- Benchmark results are graphed as percentages relative to the stock PowerColor HD7850 PCS+. What this means is the PowerColor HD7850 PCS+ is always 100%, with all other cards in the comparison calculated on a percentage of that. The raw benchmark scores are listed below the percentage for reference.
Unfortunately, PowerColor does not offer software to tune their graphics cards, thus leaving the user to seek other methods. Because of the lack of included software, overclocking was performed using Catalyst Control Center’s AMD Overdrive feature. I was able to set the GPU core speed to the maximum available option of 1050 MHz without issue. I’m sure the core clock could be raised higher using a third party utility that allows for higher core clock settings, along with voltage manipulation. Unfortunately, the AMD Overdrive utility does not allow voltage adjustments and is very conservative as far as the memory and core speed adjustments it allows. I did try using MSI Afterburner, but it would not work with this video card. Afterburner resulted in system hangs and freezes every time I tried to alter any settings. AMD Overdrive allows for setting the memory speed up to 1450 MHz, but I settled at 1350 MHz because I saw little to no benchmark score increases past 1350 MHz memory speed.
As we go through the testing phase of this review, keep in mind all of the comparison video cards are higher up the food chain than the PCS+ HD7850 we are reviewing today. My mindset was to overclock the PCS+ HD7850 and achieve results pretty close to what the non-overclocked HD7870 cards in the graphs received; and perhaps beat out the HD6970 IceQ in a few. For the most part this held true, but there were a few disappointments along the way, as you will see. The HD7850 series cards have 1024 shader processors in 16 compute unit segments (CUs) compared to the HD7870 and its 1280 shader processors in 20 CUs. Other than the 256 reduction in shader processors, the HD7850 and HD7870 are pretty much identical in their reference design.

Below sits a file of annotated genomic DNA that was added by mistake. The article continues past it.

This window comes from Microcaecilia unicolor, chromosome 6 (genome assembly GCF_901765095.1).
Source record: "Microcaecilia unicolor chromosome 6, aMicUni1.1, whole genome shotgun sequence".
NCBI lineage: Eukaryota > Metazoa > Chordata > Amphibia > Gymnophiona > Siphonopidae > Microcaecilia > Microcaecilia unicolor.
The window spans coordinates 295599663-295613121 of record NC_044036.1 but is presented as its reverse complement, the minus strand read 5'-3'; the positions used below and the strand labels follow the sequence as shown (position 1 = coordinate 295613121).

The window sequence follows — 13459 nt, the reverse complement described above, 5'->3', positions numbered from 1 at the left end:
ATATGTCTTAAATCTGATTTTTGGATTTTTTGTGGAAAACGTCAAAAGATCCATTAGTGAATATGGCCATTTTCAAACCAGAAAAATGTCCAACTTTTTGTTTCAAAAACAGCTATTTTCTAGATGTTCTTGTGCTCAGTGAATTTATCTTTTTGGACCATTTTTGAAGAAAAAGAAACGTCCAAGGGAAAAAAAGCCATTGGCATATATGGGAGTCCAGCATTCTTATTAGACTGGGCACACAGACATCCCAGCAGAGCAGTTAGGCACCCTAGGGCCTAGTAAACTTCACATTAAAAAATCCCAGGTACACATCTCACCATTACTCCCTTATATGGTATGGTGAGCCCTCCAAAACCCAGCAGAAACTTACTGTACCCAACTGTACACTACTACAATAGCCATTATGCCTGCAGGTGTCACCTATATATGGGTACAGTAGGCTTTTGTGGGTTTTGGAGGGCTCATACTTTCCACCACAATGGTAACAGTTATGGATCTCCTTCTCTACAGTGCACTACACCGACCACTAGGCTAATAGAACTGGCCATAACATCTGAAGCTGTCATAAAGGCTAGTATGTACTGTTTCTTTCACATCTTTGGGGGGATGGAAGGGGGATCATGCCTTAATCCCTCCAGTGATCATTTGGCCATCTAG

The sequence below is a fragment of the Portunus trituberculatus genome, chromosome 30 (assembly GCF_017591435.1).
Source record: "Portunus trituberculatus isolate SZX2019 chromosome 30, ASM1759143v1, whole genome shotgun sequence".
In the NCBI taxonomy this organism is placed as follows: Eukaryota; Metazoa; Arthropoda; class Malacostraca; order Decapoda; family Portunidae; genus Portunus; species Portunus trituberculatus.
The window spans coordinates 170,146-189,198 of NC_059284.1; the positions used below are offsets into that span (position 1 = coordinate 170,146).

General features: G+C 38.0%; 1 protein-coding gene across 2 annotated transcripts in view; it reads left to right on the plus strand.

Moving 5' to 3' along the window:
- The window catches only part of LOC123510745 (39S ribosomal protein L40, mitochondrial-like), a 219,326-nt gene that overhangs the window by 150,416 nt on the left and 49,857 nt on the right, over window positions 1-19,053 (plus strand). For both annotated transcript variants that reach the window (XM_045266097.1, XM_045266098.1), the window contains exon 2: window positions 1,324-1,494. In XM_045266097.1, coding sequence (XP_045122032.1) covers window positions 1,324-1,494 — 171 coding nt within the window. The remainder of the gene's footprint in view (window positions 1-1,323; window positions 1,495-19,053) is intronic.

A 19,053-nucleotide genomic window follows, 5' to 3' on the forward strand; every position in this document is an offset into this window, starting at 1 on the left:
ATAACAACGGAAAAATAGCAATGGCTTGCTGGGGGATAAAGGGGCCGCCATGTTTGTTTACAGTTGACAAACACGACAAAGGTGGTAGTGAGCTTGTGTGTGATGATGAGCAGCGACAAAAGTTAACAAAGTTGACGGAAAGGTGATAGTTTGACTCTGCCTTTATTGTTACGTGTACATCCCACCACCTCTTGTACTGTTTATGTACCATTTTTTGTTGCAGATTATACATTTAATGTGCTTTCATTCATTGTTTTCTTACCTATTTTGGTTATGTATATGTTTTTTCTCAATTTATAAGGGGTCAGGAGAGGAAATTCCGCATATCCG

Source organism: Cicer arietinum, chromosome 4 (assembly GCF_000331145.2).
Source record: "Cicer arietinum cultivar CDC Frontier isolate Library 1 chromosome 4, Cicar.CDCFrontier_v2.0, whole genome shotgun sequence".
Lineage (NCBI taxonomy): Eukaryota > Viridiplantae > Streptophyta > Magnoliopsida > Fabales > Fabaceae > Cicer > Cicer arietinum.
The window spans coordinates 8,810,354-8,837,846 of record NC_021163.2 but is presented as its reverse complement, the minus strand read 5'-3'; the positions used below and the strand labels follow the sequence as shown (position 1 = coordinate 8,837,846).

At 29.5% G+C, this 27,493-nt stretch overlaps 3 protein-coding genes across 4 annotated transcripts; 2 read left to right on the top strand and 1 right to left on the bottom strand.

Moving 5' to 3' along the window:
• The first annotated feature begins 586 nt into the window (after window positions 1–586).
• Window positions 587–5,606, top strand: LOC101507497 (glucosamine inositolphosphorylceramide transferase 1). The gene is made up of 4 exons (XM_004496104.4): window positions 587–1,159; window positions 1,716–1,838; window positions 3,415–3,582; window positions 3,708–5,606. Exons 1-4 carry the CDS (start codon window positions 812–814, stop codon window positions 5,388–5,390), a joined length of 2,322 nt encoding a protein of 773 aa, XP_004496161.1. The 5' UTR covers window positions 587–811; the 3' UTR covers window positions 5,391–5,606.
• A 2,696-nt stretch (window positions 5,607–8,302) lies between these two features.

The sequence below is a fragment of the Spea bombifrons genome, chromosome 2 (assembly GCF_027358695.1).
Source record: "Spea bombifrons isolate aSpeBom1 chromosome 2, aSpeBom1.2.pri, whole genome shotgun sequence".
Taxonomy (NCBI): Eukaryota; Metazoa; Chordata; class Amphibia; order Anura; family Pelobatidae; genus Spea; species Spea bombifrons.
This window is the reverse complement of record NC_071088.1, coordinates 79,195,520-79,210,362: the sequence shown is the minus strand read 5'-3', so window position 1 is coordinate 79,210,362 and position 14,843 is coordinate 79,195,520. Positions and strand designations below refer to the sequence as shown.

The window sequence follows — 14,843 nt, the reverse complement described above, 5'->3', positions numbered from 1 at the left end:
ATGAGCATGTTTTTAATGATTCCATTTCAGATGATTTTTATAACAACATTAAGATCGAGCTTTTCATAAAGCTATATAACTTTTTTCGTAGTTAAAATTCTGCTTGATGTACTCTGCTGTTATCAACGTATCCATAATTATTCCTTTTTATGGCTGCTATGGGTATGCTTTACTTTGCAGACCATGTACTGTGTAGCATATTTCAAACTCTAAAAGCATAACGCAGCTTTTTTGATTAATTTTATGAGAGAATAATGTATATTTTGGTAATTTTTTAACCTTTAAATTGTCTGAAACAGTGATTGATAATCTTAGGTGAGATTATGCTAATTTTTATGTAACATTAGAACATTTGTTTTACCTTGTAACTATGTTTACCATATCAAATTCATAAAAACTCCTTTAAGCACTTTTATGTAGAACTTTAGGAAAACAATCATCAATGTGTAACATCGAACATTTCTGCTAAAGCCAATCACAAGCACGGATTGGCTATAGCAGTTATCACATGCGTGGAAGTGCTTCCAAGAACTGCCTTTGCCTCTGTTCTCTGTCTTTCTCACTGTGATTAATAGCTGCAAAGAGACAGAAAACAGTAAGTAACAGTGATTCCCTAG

The 3DMark03 results went as expected, besting the GTX 580 and the 6970 cards. The overclocked results fell right in line with what I was thinking and scored pretty much on par with the HD7870s. One oddity was that the overclocked result actually beat out the AMD7950, much like the strange result Earthdog had while reviewing the Saphire HD7870 GHz.
Looking at the 3DMark06 scores, they showed very little difference between all the cards tested with the PCS+ HD7850 hanging right in there. Because all of the video cards in the test results chart are run at stock CPU speeds (2600K), we can tell the limitation this puts on the scores, thus the reason there is not much difference between them.
The 3DMark Vantage score was disappointment number one. The PCS+ HD7850 was edged out by the 6970 IceQ and pretty much obliterated by all the other comparison cards. This could be due to the driver version I used (12.4) as they vary as time goes by; we all know the latest is not always the best! The actual score the PCS+ HD7850 received was not all that bad, but it did fall a bit short of expectations.
3DMark11 had a similar outcome as Vantage with the PCS+ HD7850 trailing the pack, however not as bad as the Vantage test. What is most troubling to me is that 3DMark Vantage and 3DMark11 are much more modern benchmarks that test many features found in today’s games. Could it be the reduced shader processors are rearing their head; I’m sure that is part of the equation.
Rounding out the synthetic benchmarks is the HWBot Unigine Heaven testing. Not a bad showing for the PCS+ HD7850, but even overclocked it could not keep pace with the HD7870 cards in the comparison.
Starting off the game benchmarks we’ll have a look at the Aliens vs. Predator results. The PCS+ HD7850 held tight to the 6970 IceQ and was not too far behind the HD7870s score. As expected, the rest of the cards in the comparison were well ahead.